About the book

Andrea MacPherson takes us on a grand tour of Europe, where the vast legacy of human history combines with her own ancestral origins to make a mark on her. In reaction, she assembles suites of deft, personal lyrics for each country. In this book of quiet beauty and careful observation, MacPherson reinvents the travel poem on her own terms.

About the author

MacPherson, Andrea

Andrea MacPherson is a poet and novelist, and has written five books: two novels, Beyond the Blue, and When She Was Electric, and three poetry collections, Ellipses, Away, and Natural Disasters When She Was Electric placed number 6 on CBC Canada Reads: People’s Choice, and Natural Disasters was longlisted for the ReLit Awards. 

Her poetry was anthologized in the UK publication, How the Light Gets In, and she has been a runner-up in both Grain Magazine’s Short Grain Award, and Prism International’s Poetry Award.

Born in Vancouver, Andrea was raised in the lower mainland.  Andrea holds an MFA from the Creative Writing Department at the University of British Columbia, where she was Editor of Prism International.  She has also acted as the Reviews Editor for Event Magazine.  Currently an Associate Professor at the University of the Fraser Valley, Andrea teaches creative writing and literature.



Strange, this obsession with doors.

Captive doors. Execution-yard doors.
The doors of schoolhouses. Homes. Bathhouse doors.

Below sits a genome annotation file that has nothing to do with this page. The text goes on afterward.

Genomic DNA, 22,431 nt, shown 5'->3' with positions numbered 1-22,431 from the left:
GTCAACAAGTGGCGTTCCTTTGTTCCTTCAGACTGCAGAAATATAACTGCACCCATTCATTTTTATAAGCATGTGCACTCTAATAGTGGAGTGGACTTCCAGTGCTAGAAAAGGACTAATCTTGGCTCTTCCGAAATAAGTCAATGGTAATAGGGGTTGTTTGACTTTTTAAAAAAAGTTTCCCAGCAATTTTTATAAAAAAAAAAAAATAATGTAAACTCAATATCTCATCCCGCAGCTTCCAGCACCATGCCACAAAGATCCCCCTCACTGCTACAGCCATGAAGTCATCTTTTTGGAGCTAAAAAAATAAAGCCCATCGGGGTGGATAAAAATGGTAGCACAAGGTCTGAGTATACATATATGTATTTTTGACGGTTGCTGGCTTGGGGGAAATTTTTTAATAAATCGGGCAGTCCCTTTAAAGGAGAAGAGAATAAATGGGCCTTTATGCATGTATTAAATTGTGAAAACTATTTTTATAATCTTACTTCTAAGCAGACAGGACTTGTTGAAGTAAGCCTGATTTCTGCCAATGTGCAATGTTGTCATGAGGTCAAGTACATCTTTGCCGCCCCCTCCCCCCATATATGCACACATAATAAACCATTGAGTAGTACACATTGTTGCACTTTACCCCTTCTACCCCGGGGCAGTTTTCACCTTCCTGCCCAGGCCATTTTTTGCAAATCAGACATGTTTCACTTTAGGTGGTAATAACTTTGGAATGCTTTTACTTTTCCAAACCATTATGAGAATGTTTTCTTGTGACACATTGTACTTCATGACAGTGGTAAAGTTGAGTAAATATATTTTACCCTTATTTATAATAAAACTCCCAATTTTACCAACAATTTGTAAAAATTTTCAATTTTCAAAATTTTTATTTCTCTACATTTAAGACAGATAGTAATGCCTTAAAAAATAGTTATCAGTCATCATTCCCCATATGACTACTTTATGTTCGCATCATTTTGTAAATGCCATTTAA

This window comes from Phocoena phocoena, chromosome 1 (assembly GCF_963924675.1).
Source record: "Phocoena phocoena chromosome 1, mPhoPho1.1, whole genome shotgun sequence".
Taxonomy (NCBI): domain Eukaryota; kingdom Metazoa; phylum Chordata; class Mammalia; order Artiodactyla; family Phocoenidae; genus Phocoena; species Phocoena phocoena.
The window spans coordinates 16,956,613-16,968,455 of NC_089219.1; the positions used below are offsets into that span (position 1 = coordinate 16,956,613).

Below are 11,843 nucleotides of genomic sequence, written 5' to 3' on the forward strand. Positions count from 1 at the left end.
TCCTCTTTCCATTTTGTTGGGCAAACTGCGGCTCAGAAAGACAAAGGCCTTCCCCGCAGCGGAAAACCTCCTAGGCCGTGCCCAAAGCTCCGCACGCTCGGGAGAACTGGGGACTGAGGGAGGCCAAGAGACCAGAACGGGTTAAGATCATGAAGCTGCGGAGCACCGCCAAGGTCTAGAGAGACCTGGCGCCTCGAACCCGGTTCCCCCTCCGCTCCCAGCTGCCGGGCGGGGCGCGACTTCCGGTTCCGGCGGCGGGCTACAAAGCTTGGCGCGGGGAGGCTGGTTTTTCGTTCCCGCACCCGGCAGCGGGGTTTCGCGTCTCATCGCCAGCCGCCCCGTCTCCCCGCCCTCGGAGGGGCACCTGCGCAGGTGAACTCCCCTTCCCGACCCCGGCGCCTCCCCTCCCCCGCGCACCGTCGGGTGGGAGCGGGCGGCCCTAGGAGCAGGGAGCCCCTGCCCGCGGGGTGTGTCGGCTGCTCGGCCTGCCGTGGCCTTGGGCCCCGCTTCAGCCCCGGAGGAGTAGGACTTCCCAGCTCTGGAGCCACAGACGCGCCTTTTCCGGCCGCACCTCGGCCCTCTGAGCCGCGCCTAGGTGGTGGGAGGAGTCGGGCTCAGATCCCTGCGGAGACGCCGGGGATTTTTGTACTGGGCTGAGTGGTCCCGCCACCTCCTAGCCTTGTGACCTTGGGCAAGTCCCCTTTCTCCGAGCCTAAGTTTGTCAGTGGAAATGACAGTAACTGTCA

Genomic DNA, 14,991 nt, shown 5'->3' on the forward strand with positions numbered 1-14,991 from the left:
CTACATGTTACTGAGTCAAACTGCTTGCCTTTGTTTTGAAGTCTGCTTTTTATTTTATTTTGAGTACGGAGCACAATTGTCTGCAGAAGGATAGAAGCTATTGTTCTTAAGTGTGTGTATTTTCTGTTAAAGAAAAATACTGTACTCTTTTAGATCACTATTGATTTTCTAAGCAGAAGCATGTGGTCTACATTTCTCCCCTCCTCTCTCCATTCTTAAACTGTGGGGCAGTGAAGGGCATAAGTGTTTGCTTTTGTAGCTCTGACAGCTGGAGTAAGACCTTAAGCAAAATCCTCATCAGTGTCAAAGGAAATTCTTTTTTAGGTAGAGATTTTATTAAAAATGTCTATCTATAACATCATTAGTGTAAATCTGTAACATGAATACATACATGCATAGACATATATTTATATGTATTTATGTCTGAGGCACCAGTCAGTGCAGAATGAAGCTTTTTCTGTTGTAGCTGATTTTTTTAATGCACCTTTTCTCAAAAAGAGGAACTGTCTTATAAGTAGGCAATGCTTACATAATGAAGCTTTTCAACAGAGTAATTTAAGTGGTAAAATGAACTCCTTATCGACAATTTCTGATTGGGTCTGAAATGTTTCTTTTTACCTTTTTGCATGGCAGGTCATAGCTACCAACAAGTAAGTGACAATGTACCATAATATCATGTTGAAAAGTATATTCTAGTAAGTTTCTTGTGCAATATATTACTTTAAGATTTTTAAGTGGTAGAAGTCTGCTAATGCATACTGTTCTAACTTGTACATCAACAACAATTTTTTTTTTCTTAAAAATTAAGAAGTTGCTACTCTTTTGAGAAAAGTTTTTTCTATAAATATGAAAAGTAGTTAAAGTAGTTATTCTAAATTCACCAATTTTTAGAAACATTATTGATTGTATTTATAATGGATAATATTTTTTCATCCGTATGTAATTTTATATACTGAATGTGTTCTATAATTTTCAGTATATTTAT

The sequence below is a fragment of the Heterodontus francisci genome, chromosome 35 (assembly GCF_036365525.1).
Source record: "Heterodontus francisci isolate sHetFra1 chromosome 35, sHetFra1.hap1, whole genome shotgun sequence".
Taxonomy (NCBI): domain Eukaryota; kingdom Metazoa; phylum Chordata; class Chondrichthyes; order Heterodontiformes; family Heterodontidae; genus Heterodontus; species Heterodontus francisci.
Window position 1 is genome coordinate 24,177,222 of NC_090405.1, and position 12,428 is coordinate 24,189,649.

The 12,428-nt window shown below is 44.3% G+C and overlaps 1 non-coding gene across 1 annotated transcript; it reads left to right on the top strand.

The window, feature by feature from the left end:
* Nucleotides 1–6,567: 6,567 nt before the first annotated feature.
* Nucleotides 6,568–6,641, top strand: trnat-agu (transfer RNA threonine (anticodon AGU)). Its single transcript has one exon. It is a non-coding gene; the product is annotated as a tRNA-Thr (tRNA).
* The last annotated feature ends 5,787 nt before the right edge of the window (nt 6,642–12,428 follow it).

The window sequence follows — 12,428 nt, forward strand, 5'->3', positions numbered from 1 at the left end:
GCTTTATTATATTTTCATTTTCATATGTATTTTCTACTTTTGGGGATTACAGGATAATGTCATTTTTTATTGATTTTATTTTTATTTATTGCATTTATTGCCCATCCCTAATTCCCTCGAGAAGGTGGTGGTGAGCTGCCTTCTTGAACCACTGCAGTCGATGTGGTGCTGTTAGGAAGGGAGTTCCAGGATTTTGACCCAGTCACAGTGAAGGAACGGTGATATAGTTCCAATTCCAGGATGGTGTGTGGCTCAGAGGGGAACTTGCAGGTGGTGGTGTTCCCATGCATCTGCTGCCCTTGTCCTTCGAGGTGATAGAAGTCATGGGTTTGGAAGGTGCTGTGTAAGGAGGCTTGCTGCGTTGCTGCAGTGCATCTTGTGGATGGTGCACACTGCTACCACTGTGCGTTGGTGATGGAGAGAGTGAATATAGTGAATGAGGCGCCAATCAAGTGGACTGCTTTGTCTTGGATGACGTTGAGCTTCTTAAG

I’ll return home with a full roll of pictures:
green, red, blue
sometimes black or brown.

Never photos of people entering or leaving.
Never faces, dark boots, pale hands.
Just the solid reminder that something waits behind.

(If you catch the right light,
you can almost see it through the keyhole.)


At eleven, my mother swam
in an outdoor pool in Arbroath.
She had come for grieving, but instead
found tight bands of blue held above her head,
broom surrounding the water.

They stayed in a caravan, avoiding
the seaport where her mother had
grown up, where her grandmother
had died while they were hovering
over the Atlantic. Landing, her mother cried,
sagging against their broken suitcases,
and my mother held her arm. Felt sorrow
most in the soft skin there.

They spent days in Broughty Ferry, listening
to the cry of gulls, and peering in store windows;
or Carnoustie where they ate at tiny fish shops
where my mother learned the texture of gills.

Her mother left with only a rose-gold
wedding band, a few porcelain figurines:
dogs, women in fancy dress, lambs.
And my mother took with her the memory
of water, smoked fish on her tongue.


The low slink of a cat beneath an outdoor table.
They are drawn to our plates of fish,
skeleton intact
and the low light covering Fira.
Torches blaze around the perimeter,
as if feral cats might be turned feaful.

Fear is only for the tame.

Here, the spines of cats are more apparent
than their coats. Mangy. Matted.
They move between tables in hope,
perhaps aware of the empathy
in travellers who witness ancient shipwrecks.

This morning we watched a man
pretend to drown in an outdoor pool.
Feigned distress, his gurgled English
broken with Dutch, as he mocked
those swallowed by the Aegean.

Small felines sunk in boats heavy with cargo.
Fear only reaching them
as they first learned the taste of salt
the thick cut of it through fur.


Away, Andrea MacPherson's most recent book of poetry follows the poet on her travels from Ireland to Scotland, France to Greece. While none of the poems experiments particularly with the travel genre, each section captures a snapshot moment. What you'll… >>

— Erin Wunker Canadian Literature

MacPherson's second collection Away: Poems contains travel poems that narrate a making of the unfamiliar personal. On a journey that charts characters and events in family histories, the poems are grouped according to geography: Ireland, Scotland, France and Greece. At… >>


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